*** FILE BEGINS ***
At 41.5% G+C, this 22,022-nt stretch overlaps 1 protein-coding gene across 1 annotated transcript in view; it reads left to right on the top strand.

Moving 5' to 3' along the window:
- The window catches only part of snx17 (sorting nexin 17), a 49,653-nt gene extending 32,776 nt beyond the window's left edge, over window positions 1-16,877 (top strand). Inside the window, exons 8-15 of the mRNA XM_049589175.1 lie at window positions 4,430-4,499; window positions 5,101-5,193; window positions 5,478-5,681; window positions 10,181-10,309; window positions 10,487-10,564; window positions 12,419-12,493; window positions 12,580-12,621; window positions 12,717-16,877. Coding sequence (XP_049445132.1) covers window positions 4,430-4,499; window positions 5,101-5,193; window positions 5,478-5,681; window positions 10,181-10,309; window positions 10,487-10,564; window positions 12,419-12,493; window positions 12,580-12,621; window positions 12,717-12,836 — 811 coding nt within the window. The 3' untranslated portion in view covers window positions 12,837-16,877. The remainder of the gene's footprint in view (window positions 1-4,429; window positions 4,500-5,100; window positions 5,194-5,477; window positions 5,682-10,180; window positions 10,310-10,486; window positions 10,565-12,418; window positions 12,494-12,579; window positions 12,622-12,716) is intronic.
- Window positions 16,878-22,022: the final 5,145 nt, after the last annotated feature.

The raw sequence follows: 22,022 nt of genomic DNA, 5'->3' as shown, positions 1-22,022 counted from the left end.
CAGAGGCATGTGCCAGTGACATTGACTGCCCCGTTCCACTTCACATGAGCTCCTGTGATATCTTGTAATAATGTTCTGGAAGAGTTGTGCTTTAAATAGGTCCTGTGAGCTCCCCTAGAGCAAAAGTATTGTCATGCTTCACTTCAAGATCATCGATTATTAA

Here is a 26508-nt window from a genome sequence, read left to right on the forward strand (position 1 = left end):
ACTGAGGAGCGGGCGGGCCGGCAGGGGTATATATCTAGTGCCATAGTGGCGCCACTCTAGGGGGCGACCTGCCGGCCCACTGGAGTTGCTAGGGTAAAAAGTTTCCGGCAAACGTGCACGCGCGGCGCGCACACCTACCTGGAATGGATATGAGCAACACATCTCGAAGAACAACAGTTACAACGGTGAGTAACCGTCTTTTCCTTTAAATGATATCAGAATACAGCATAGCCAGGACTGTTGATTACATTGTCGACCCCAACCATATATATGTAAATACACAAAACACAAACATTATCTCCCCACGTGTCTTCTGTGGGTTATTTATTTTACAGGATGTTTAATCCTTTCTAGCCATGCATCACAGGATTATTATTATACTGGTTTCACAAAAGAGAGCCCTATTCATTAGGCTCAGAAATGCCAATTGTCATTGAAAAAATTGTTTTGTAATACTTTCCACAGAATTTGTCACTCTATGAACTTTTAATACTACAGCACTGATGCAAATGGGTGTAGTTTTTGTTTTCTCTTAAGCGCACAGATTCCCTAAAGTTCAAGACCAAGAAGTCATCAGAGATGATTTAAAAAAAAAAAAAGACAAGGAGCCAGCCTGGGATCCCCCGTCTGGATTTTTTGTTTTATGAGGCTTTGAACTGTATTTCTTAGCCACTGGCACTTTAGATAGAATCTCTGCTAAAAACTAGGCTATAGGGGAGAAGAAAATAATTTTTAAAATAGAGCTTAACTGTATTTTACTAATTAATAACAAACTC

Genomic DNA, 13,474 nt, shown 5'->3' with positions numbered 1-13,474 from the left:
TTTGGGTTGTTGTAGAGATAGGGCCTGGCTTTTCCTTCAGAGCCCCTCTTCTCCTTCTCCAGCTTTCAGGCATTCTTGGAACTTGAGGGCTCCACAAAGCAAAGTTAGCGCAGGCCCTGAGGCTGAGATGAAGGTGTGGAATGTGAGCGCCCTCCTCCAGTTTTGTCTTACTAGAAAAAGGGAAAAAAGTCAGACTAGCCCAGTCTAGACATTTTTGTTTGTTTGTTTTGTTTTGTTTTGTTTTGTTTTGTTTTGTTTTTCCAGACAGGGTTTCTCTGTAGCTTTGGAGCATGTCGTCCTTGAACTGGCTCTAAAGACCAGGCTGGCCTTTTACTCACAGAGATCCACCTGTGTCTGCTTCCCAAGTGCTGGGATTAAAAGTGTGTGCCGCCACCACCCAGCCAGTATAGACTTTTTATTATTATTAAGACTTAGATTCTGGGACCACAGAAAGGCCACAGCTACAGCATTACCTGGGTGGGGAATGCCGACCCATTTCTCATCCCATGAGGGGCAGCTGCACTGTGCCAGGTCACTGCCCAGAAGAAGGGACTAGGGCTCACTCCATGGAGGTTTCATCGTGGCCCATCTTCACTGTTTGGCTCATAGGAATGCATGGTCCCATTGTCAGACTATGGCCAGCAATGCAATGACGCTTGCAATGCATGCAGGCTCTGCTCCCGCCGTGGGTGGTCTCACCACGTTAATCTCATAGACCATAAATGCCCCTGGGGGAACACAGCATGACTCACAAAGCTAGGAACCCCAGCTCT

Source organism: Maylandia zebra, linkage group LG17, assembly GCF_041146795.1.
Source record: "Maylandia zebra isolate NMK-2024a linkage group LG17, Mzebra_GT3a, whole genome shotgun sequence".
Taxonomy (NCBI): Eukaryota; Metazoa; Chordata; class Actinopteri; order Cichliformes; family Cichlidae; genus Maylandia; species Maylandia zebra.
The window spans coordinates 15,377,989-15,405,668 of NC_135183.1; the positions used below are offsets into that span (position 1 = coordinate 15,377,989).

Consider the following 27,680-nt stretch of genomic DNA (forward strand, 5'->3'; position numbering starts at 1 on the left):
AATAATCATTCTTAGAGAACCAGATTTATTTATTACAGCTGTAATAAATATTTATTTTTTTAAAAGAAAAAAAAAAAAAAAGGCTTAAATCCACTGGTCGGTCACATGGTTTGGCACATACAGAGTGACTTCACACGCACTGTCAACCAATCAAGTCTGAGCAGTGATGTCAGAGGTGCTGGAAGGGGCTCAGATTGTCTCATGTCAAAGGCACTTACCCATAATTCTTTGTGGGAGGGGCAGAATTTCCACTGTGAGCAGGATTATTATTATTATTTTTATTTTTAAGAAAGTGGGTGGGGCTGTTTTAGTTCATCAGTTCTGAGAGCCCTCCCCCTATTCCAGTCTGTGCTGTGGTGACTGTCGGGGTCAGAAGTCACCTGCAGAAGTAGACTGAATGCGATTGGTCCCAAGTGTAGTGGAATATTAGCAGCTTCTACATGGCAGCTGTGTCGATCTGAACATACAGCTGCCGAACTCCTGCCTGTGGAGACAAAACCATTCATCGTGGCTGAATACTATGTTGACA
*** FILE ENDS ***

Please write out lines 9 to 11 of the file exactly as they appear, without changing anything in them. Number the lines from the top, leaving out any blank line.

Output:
Genomic DNA, 13,474 nt, shown 5'->3' with positions numbered 1-13,474 from the left:
TTTGGGTTGTTGTAGAGATAGGGCCTGGCTTTTCCTTCAGAGCCCCTCTTCTCCTTCTCCAGCTTTCAGGCATTCTTGGAACTTGAGGGCTCCACAAAGCAAAGTTAGCGCAGGCCCTGAGGCTGAGATGAAGGTGTGGAATGTGAGCGCCCTCCTCCAGTTTTGTCTTACTAGAAAAAGGGAAAAAAGTCAGACTAGCCCAGTCTAGACATTTTTGTTTGTTTGTTTTGTTTTGTTTTGTTTTGTTTTGTTTTGTTTTTCCAGACAGGGTTTCTCTGTAGCTTTGGAGCATGTCGTCCTTGAACTGGCTCTAAAGACCAGGCTGGCCTTTTACTCACAGAGATCCACCTGTGTCTGCTTCCCAAGTGCTGGGATTAAAAGTGTGTGCCGCCACCACCCAGCCAGTATAGACTTTTTATTATTATTAAGACTTAGATTCTGGGACCACAGAAAGGCCACAGCTACAGCATTACCTGGGTGGGGAATGCCGACCCATTTCTCATCCCATGAGGGGCAGCTGCACTGTGCCAGGTCACTGCCCAGAAGAAGGGACTAGGGCTCACTCCATGGAGGTTTCATCGTGGCCCATCTTCACTGTTTGGCTCATAGGAATGCATGGTCCCATTGTCAGACTATGGCCAGCAATGCAATGACGCTTGCAATGCATGCAGGCTCTGCTCCCGCCGTGGGTGGTCTCACCACGTTAATCTCATAGACCATAAATGCCCCTGGGGGAACACAGCATGACTCACAAAGCTAGGAACCCCAGCTCT

Source organism: Maylandia zebra, linkage group LG17, assembly GCF_041146795.1.